Following notorious cases of overstenting, the Maryland General Assembly passed legislation that mandates independent review of coronary stent placement and whether it is medically necessary, MedPage Today reported.
Maryland has received quite some media attention with two high-profile stent cases originating from the state, including Mark Midei, formerly with St. Joseph Medical Center in Towson, Md., and John McLean, of Salisbury, Md. The legislation is part of a larger bill to establish guidelines for cardiac surgery and stenting.
The bill, which mandates external peer review, aims to create evidence-based guidelines for the use of stents. However, some physicians say the bill doesn't go far enough in that it should require both internal and external peer review, according to Christopher White, president of the Society for Cardiovascular Angiography and Intervention, in the MedPage Today article.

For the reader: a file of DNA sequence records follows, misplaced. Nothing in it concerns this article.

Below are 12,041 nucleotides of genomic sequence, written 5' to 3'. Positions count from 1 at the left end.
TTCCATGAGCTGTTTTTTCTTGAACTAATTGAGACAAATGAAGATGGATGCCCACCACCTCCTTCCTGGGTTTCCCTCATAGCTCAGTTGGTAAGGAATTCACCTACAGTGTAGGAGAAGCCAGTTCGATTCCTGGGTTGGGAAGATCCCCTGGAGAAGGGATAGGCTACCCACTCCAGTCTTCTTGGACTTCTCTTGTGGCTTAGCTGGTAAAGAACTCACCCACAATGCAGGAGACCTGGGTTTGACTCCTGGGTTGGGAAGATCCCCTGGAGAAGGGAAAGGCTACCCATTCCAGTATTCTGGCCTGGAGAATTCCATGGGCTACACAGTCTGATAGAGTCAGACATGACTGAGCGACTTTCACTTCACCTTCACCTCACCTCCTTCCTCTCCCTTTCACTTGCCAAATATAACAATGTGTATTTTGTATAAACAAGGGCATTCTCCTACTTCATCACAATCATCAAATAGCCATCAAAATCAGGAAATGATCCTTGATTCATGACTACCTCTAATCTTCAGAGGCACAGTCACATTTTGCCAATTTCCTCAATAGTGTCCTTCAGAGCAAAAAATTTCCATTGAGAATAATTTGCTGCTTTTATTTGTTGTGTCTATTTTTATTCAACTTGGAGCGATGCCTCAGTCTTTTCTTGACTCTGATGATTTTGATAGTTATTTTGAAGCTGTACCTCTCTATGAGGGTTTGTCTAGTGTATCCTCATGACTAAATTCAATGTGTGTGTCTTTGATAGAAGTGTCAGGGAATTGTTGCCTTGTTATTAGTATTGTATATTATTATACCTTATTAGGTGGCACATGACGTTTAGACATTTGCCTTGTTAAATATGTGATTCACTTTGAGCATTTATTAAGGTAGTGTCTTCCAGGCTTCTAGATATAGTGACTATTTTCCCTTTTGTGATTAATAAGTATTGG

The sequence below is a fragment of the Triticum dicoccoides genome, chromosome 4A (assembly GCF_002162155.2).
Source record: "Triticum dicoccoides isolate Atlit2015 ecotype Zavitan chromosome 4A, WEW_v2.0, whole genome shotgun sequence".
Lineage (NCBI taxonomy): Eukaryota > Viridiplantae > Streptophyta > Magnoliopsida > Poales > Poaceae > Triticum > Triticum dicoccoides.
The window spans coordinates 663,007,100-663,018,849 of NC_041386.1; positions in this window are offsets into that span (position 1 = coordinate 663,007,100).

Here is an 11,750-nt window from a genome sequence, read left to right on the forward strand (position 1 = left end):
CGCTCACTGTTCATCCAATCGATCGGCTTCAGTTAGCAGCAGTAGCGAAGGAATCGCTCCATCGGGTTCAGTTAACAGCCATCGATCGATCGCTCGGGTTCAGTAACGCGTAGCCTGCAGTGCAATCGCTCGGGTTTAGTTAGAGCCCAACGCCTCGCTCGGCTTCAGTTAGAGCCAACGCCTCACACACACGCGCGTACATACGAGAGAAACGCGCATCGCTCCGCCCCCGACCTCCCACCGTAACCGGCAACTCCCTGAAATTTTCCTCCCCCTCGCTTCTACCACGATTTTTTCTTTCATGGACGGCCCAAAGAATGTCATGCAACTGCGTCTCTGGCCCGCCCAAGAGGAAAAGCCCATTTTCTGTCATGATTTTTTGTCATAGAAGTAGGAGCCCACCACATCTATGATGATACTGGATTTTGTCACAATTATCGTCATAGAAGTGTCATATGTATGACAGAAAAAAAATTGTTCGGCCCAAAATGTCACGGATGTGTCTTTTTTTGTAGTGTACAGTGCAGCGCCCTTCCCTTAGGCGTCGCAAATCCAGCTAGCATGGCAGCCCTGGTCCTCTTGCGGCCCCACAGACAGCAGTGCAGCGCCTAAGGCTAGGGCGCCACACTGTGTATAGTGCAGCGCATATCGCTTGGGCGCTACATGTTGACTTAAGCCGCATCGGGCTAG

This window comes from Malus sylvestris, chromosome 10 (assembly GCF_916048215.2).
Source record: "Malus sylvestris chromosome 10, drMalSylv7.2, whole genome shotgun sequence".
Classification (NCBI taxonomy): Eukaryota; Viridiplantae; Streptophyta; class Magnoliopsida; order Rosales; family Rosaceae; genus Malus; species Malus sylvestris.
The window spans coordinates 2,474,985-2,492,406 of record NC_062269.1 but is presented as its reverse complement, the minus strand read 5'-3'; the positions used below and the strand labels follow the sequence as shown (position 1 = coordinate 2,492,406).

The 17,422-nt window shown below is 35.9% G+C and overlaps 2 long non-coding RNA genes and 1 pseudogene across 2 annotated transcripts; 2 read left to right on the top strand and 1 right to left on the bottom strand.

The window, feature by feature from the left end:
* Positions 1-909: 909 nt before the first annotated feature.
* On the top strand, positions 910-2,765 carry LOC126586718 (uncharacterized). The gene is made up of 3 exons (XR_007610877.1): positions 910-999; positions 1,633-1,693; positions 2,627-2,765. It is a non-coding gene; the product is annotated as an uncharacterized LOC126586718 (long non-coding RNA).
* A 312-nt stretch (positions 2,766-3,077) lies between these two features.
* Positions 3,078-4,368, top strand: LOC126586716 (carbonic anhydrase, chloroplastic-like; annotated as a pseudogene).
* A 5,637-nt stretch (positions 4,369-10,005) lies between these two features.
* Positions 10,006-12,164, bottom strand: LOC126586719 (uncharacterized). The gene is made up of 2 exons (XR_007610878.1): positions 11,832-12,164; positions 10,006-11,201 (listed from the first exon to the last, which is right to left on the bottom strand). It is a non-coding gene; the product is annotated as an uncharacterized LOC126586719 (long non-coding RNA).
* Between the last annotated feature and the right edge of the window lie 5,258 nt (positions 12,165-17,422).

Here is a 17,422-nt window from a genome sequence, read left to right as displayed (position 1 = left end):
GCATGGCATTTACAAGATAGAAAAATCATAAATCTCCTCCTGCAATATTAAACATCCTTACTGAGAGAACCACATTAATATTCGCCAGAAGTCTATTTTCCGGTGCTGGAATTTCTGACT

The state mandate on stenting reviews--now on its way to the governor's desk--comes on the heels of the ABIM Foundation Choose Wisely campaign, in which nine physician specialty associations spelled out their lists of overused tests and procedures. The American College of Cardiology pointed to stents as one of them.
"Patients experiencing a heart attack and undergoing a procedure called percutaneous coronary intervention (PCI) should not have stents placed in an artery or arteries beyond those responsible for the heart attack," according to the American College of Cardiology's list of recommendations.
For more information:
- read the MedPage Today article
- see the ACC statement
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